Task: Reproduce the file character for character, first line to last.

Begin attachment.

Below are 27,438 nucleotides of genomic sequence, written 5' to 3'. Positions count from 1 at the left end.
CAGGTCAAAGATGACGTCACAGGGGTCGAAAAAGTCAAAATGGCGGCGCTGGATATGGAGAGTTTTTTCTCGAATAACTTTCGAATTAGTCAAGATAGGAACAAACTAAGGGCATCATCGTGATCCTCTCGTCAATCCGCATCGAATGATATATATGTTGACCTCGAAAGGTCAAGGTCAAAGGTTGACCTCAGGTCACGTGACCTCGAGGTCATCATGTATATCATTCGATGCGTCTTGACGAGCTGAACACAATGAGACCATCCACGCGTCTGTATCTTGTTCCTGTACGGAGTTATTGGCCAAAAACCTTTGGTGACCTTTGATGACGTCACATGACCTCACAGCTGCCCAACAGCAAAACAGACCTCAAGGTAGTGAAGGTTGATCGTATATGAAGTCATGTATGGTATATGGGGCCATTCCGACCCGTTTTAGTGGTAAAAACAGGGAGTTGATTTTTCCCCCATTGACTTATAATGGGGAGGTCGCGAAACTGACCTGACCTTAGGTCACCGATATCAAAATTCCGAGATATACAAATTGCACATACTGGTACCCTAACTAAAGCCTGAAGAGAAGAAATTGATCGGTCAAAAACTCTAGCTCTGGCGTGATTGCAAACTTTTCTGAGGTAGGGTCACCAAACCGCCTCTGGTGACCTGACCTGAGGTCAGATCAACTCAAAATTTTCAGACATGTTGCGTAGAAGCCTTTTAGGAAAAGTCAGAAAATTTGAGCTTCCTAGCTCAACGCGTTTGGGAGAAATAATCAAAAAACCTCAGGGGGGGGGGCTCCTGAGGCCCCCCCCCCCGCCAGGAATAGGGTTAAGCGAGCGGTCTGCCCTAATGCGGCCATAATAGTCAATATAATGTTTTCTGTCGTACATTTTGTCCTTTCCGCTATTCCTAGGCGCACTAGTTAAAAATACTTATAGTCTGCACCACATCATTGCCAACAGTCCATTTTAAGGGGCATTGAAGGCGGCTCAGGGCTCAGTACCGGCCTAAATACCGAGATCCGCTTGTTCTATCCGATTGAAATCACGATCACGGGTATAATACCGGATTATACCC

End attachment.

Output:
Below are 27,438 nucleotides of genomic sequence, written 5' to 3'. Positions count from 1 at the left end.
CAGGTCAAAGATGACGTCACAGGGGTCGAAAAAGTCAAAATGGCGGCGCTGGATATGGAGAGTTTTTTCTCGAATAACTTTCGAATTAGTCAAGATAGGAACAAACTAAGGGCATCATCGTGATCCTCTCGTCAATCCGCATCGAATGATATATATGTTGACCTCGAAAGGTCAAGGTCAAAGGTTGACCTCAGGTCACGTGACCTCGAGGTCATCATGTATATCATTCGATGCGTCTTGACGAGCTGAACACAATGAGACCATCCACGCGTCTGTATCTTGTTCCTGTACGGAGTTATTGGCCAAAAACCTTTGGTGACCTTTGATGACGTCACATGACCTCACAGCTGCCCAACAGCAAAACAGACCTCAAGGTAGTGAAGGTTGATCGTATATGAAGTCATGTATGGTATATGGGGCCATTCCGACCCGTTTTAGTGGTAAAAACAGGGAGTTGATTTTTCCCCCATTGACTTATAATGGGGAGGTCGCGAAACTGACCTGACCTTAGGTCACCGATATCAAAATTCCGAGATATACAAATTGCACATACTGGTACCCTAACTAAAGCCTGAAGAGAAGAAATTGATCGGTCAAAAACTCTAGCTCTGGCGTGATTGCAAACTTTTCTGAGGTAGGGTCACCAAACCGCCTCTGGTGACCTGACCTGAGGTCAGATCAACTCAAAATTTTCAGACATGTTGCGTAGAAGCCTTTTAGGAAAAGTCAGAAAATTTGAGCTTCCTAGCTCAACGCGTTTGGGAGAAATAATCAAAAAACCTCAGGGGGGGGGGCTCCTGAGGCCCCCCCCCCCGCCAGGAATAGGGTTAAGCGAGCGGTCTGCCCTAATGCGGCCATAATAGTCAATATAATGTTTTCTGTCGTACATTTTGTCCTTTCCGCTATTCCTAGGCGCACTAGTTAAAAATACTTATAGTCTGCACCACATCATTGCCAACAGTCCATTTTAAGGGGCATTGAAGGCGGCTCAGGGCTCAGTACCGGCCTAAATACCGAGATCCGCTTGTTCTATCCGATTGAAATCACGATCACGGGTATAATACCGGATTATACCC